Hunger, Famine, and Food: Renowned expert on hunger Frances Moore-Lappe, author of Diet for a Small Planet and World Hunger: 12 Myths, contends that virtually every nation on earth could be food-self-sufficient if that were a political priority. Even nations where famine is present often export food from private plantations. The hungry do not have money to buy. The solution to hunger is NOT to send food, but to create conditions in which all people and societies can grow food or trade for it. There is always food for people with money; people with money do not go hungry. Land reform and human rights protections would contribute greatly to people solving their own hunger problems. Nations at peace generally produce more food than human beings needed. Europe and North America, for example, feed some 80% of all corn, grains, and soy beans harvested to animals.
Environmental Impact and Sustainable Development: As a wealthy, industrialized nation, the U.S. could be a world leader in technologies permitting economic development without environmental degradation. Such technologies would reduce our nation’s environmental impact, and we could export them to a world desperate for technologies harmonizing development with sustainability.
The environmental impact of your lifestyle can be calculated easily using 12 questions on websites titled “ecological footprint” and “redefining progress.” The environmental impact (or “ecological footprint”) of lifestyles in wealthy nations vary dramatically from those in poor nations. Our environmental impact in wealthy nations must be lessened through personal habits and consumer choices reducing pollution and increasing efficiencies, as well as by policies rewarding such practises throughout society. Badly needed are more discussions about sufficiency, interdependence, and balance in a complex world. ‘Wealthy nations’ can hardly demand sustainable development from the poor which wealthy nations will not achieve themselves.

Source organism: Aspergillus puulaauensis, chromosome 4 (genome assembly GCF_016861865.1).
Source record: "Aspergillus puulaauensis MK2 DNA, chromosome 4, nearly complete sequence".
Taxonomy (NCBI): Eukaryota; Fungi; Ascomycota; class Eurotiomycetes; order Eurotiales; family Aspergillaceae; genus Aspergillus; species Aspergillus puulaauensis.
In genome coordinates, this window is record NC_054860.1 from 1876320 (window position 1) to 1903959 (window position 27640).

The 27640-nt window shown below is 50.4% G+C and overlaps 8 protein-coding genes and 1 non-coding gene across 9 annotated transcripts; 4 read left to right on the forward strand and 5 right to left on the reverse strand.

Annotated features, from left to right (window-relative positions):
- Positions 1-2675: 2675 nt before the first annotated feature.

Population Growth: World population — currently at 6 billion — is growing at a rate of one billion people every ten to 12 years. But the growth rate is now slowing. Spacing children relieves economic stress on families and biological stress on mothers, making possible a life-saving portioning of resources for each child. Two crucial factors in lowering the birth rate in developing countries are eliminating infant and child death and establishing universal literacy, particularly for women. Reducing child death rates and increasing poor families’ economic hopes results in lower birth rates, even in the absence of family planning programs. Family-planning assistance contributes dramatically to improving the health of women and children in developing countries.
NGOs: Another hope for eliminating the worst poverty lies in private, non-governmental organizations (NGOs) supporting sustainable development using local technologies and creativity. Such development is nourished in 19 foreign countries by World Neighbors in Oklahoma City with an annual budget of only $4 million. Outstanding NGOs like World Neighbors deserve private support and funding. World Bank and IMF: Founded after World War II to provide loans to impoverished countries for development to eliminate poverty, the WB & IMF, intended to be part of the solution, have become part of the problem.
After 50 years of lending — often to unscrupulous leaders who stole much of the money — most poor nations find themselves paying annual debt service on their loans, but never escaping debt. Then too, the Cold War dividing ‘The West’ from communist countries rendered much lending by the WB & IMF political in nature …. money was lent, without strings, to leaders or countries professing alliance with The West, though much of the loans went to military spending to control their own poor populations. A world movement calling for Debt Relief to impoverished countries has been growing for a decade. The “Jubilee” movement in 2000 sprang from the scriptural admonition that, after 50 years, all debts should be forgiven. Many poor nations, including Nicaragua, pay fully half of their national budget to debt service to the WB & IMF. Crippling debts which are decades old must be forgiven.